With DESU 100, participants indicated that they felt sympathy for the robot, giving the robot a level of animacy below that of humans but a level of animacy nonetheless. As such, the impulse to destroy goes beyond the irrationality of the aforementioned death drive because of our empathy towards DESU 100 indicates that DESU 100 is not a mere object.

As with ants on the sidewalk or goldfish in blenders, it is not a stretch to say that making DESU 100 destroy itself on command creates a certain level of ‘god’-play.


As I established in my previous points, destruction is often a product of impulses and innate human desires. However, humans beings are not creatures purely driven by instinct. We have the power to make decisions and to assess the morality of those decisions. The choice to destroy and create in art often addresses our morality. With Marina Abramovic’s Rhythm 0, participants could engage with her body in creative or destructive ways. While some participants adorned her with roses and kisses, others cut her skin and tore away her clothes.

However, with DESU 100, it fails to capture this aspect of morality from destruction because of the lack of given choices. DESU 100 does not actually give participants a chance to engage in the morally right or morally wrong. There is only the one morally grey option of pressing the button–not wrong because the robot functions to destroy itself and not entirely right either because the destruction of the robot is inherently chaotic.


So, in the end, doe s pressing the button in DESU 100 really mean anything?


What effect does irreversible consequences have on the participants of the artwork?

Irreversible consequences in destructive games is so effective  because it transforms the viewer from a passive spectator to an active participant.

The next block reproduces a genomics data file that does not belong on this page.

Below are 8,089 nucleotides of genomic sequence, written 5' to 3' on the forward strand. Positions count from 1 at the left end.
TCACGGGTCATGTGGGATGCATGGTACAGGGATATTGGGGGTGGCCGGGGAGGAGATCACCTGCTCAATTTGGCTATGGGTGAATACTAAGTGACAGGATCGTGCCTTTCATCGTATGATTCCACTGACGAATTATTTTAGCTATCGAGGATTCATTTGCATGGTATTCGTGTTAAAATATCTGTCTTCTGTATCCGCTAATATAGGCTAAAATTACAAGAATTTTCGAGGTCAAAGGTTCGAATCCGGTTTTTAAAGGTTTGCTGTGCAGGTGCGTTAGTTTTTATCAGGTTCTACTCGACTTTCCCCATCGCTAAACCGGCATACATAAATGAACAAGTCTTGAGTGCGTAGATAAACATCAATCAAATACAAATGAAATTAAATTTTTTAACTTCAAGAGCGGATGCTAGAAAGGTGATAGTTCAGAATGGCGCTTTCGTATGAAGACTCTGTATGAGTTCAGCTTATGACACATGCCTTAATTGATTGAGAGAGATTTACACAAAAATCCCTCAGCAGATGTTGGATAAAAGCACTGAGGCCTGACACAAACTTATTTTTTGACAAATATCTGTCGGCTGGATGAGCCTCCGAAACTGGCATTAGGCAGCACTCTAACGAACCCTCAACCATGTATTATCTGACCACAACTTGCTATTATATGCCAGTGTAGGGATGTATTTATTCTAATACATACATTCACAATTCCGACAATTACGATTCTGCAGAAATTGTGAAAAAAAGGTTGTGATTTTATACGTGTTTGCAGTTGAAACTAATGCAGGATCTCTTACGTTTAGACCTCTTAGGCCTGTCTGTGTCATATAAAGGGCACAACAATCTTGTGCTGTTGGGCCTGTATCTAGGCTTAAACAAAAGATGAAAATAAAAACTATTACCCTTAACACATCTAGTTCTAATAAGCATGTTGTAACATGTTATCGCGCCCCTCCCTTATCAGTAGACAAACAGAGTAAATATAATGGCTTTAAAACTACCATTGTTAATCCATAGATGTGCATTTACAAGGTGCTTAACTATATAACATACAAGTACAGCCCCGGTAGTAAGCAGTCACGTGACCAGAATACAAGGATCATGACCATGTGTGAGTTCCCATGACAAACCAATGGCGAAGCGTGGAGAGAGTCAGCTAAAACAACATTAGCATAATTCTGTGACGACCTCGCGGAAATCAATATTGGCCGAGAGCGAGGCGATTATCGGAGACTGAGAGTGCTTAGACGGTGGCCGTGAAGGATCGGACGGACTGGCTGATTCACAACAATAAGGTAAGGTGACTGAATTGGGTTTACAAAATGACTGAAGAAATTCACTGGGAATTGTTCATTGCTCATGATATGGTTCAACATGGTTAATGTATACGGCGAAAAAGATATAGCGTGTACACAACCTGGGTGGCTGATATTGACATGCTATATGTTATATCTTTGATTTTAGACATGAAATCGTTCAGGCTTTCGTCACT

As stated in the essay “Destructive Games: Creating Value by Destroying Valuable Physical Objects”, one of the elements needed in an effective destructive game is real life and irreversible consequences for participants. Consequences from destruction like defaced money or destroyed belongings makes people pay attention to the art­–they are both materially and emotionally vested in the work. And with the destruction of their items being irreversible, the impact is made all the more visceral to them.


What is the main purpose of the concept of destruction in the arts?

Destruction is a visceral sight in an art world that is so obsessed the with creation and preservation of sculptures and paintings. Because destruction is inherently taboo, the use of destruction in art is extremely impactful and profound, often producing provocative Avant Garde art.

Robert Rauschenberg’s Erased De Kooning Drawing utilises the taboo of destroying art to generate art. The artwork challenged our notion of image aesthetics–can a destroyed image still be beautiful? Is an erased de Kooning still valuable?

Ai Wei Wei’s Destroying a Han Dynasty Vase show Ai dropping an antique Han Vase and smashing it. Through this piece, Ai questions our value of heritage and criticises his government’s regime of destroying culture to make new culture.

As The Arts has too broad a spectrum for me to accurately describe how destruction is used in all aspects of art, I will address the use of destruction in these well-known artworks I have identified.

Both artists use destruction as a transformative process to turn an object into another entirely new artwork. Not only has the visual aesthetics of the artworks changed but through destruction, a whole new layer of cultural meaning and connotations is added to the artwork.

To sum it up simply, in art, to destroy is simply another way to create.